It's unfair to call the plants growing on the site of the abandoned Broadway Village project &quot;weeds&quot;. Several years ago McKinley, which manages this property, seeded it extensively with wildflowers. Remember - a weed is simply an unwanted plant. The Broadway Village site could be turned into a deer park by removing some of the fencing.

Steve Hendel

Thu, Dec 1, 2011 : 1:46 p.m.

Can any reasonable person look at this property now and call it attractive, whatever it was seeded with? And before we give McKinley an award for public-spiritedness, let's remember that there are (I believe) a pile of unpaid taxes on the property. A deer park? That's about as practical as the 'train (station) to nowhere.' I doubt you could get anyone on Council to support that.

Jim Osborn

Thu, Dec 1, 2011 : 1:09 p.m.

I agree with Stephen Ranzini. This is a transfer of Ann Arbor City parkland to U of M. It needs a vote. My other concerns are the cost of this project. Then, this is a U of M structure If I were to take the train to Chicago, and I wanted to drive to the station and park there, could I use this UM garage? If so, how much would it cost? Probably so much as to make me choose to drive to Chicago instead. Presently we have a station. There is a HUGE unused lot across the tracks. It appears to be a perfect use of a government's power to obtain this land for its station for additional INEXPENSIVE parking. Artwork for a broke city? Let UM pay for it, if they so choose.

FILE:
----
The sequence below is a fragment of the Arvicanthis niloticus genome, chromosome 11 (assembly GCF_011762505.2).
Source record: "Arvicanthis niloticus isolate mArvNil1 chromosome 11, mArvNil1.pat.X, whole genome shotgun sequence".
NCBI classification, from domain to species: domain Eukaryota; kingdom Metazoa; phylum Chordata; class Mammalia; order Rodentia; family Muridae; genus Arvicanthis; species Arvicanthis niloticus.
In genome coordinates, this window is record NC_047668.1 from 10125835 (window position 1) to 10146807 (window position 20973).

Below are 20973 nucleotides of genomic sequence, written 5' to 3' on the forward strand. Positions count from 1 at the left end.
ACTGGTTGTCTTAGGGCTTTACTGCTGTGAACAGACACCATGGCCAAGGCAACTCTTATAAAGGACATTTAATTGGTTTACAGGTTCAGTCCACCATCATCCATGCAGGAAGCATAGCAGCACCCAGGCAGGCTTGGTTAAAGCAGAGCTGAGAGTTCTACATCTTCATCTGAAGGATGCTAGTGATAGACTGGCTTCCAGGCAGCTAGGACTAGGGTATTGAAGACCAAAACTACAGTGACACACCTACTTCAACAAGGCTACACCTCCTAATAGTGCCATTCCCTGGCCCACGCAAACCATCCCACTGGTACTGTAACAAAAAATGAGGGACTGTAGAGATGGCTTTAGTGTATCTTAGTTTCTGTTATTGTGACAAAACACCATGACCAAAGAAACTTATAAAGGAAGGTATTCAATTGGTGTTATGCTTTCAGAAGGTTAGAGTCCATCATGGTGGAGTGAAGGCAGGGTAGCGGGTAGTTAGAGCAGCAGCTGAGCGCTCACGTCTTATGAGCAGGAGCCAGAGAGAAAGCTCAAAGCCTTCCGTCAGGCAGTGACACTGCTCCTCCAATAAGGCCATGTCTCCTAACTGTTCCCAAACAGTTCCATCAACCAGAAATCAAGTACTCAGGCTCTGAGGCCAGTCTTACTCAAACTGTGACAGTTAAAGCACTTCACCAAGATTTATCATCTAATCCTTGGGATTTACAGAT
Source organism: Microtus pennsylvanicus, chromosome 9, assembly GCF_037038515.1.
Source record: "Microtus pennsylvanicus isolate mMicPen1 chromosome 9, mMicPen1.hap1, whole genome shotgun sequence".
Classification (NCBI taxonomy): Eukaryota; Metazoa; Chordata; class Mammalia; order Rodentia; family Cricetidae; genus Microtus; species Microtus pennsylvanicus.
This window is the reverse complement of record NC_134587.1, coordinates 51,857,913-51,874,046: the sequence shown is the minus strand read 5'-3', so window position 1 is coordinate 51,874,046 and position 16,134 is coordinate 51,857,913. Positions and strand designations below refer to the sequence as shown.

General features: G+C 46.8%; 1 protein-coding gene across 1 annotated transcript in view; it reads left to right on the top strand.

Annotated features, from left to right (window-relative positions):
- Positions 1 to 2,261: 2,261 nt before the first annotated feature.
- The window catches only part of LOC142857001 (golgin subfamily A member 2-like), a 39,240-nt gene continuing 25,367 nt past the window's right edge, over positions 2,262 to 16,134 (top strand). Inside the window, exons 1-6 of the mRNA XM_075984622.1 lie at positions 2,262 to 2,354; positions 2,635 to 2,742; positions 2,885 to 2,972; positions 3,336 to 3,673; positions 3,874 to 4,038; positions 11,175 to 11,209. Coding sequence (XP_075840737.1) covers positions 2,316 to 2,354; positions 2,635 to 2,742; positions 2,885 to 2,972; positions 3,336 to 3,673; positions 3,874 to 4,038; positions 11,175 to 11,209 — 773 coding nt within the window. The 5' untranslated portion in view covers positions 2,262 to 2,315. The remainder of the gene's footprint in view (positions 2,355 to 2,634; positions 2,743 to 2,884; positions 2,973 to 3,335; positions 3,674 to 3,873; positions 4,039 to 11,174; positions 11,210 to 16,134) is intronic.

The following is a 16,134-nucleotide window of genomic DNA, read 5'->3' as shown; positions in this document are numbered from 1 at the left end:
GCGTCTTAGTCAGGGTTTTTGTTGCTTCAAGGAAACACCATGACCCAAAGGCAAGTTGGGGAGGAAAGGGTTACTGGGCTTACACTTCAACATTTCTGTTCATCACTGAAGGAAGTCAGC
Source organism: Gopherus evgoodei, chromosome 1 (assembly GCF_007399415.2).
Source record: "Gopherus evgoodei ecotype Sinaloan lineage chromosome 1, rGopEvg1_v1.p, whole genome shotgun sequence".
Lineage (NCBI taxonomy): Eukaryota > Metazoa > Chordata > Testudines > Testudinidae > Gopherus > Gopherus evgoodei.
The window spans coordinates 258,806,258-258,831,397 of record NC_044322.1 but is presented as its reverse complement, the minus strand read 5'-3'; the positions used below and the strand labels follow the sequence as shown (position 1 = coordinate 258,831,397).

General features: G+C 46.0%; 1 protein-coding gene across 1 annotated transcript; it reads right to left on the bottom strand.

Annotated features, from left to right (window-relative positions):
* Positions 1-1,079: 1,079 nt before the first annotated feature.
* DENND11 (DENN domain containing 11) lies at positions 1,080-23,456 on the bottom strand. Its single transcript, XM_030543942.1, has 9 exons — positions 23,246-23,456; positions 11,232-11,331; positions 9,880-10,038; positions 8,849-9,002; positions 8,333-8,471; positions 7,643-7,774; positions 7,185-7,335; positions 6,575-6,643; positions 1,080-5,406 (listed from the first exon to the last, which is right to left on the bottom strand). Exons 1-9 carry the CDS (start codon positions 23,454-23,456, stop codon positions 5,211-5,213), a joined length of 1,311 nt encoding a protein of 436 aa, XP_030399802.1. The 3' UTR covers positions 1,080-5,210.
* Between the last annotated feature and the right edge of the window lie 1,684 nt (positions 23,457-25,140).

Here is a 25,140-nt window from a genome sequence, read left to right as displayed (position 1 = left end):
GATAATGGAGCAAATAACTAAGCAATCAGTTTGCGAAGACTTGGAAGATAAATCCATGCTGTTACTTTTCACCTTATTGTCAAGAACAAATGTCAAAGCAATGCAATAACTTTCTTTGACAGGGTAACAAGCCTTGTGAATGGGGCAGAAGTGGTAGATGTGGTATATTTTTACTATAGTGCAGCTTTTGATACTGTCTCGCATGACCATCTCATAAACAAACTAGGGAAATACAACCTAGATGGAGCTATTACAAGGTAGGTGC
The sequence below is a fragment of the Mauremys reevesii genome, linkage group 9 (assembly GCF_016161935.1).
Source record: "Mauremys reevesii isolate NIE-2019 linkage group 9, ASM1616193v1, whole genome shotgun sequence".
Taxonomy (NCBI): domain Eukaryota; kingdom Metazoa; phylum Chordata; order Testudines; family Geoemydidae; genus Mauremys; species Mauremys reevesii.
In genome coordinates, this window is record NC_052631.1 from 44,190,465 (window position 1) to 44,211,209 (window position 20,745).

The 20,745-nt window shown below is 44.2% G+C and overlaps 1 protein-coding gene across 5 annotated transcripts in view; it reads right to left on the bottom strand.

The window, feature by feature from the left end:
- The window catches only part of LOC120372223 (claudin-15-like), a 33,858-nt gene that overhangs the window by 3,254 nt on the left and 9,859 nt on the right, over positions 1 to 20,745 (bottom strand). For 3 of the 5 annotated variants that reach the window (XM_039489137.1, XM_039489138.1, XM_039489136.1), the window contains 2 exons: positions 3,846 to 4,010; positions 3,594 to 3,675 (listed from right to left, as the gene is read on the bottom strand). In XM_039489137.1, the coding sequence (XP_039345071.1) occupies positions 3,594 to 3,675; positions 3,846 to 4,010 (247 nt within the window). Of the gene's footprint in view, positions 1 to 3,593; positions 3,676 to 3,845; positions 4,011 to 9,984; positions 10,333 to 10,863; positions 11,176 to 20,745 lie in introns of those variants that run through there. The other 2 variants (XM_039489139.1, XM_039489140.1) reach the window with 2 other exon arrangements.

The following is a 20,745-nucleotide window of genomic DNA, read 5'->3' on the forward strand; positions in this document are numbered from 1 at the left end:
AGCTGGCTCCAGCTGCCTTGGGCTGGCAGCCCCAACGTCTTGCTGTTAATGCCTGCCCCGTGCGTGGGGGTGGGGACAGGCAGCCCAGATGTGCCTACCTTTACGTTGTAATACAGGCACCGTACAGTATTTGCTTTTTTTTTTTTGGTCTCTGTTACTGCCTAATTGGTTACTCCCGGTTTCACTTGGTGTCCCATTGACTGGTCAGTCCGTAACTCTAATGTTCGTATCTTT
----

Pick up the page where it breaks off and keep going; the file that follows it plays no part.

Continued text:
Thu, Dec 1, 2011 : 12:54 p.m.

Is the city's public art administrator a paid position? If so, another decision to waste tax payer money. But who am I to complain when the majority of Ann Arbor voters and tax payers seem to be happy with the way this city is being run, led and managed.


Thu, Dec 1, 2011 : 12:52 p.m.

Stephen Ranzini for mayor!

Jim Osborn

Thu, Dec 1, 2011 : 1:12 p.m.

If he were so willing, city would get its financial house in order! Still, a tough job

Steve Hendel

Thu, Dec 1, 2011 : 12:41 p.m.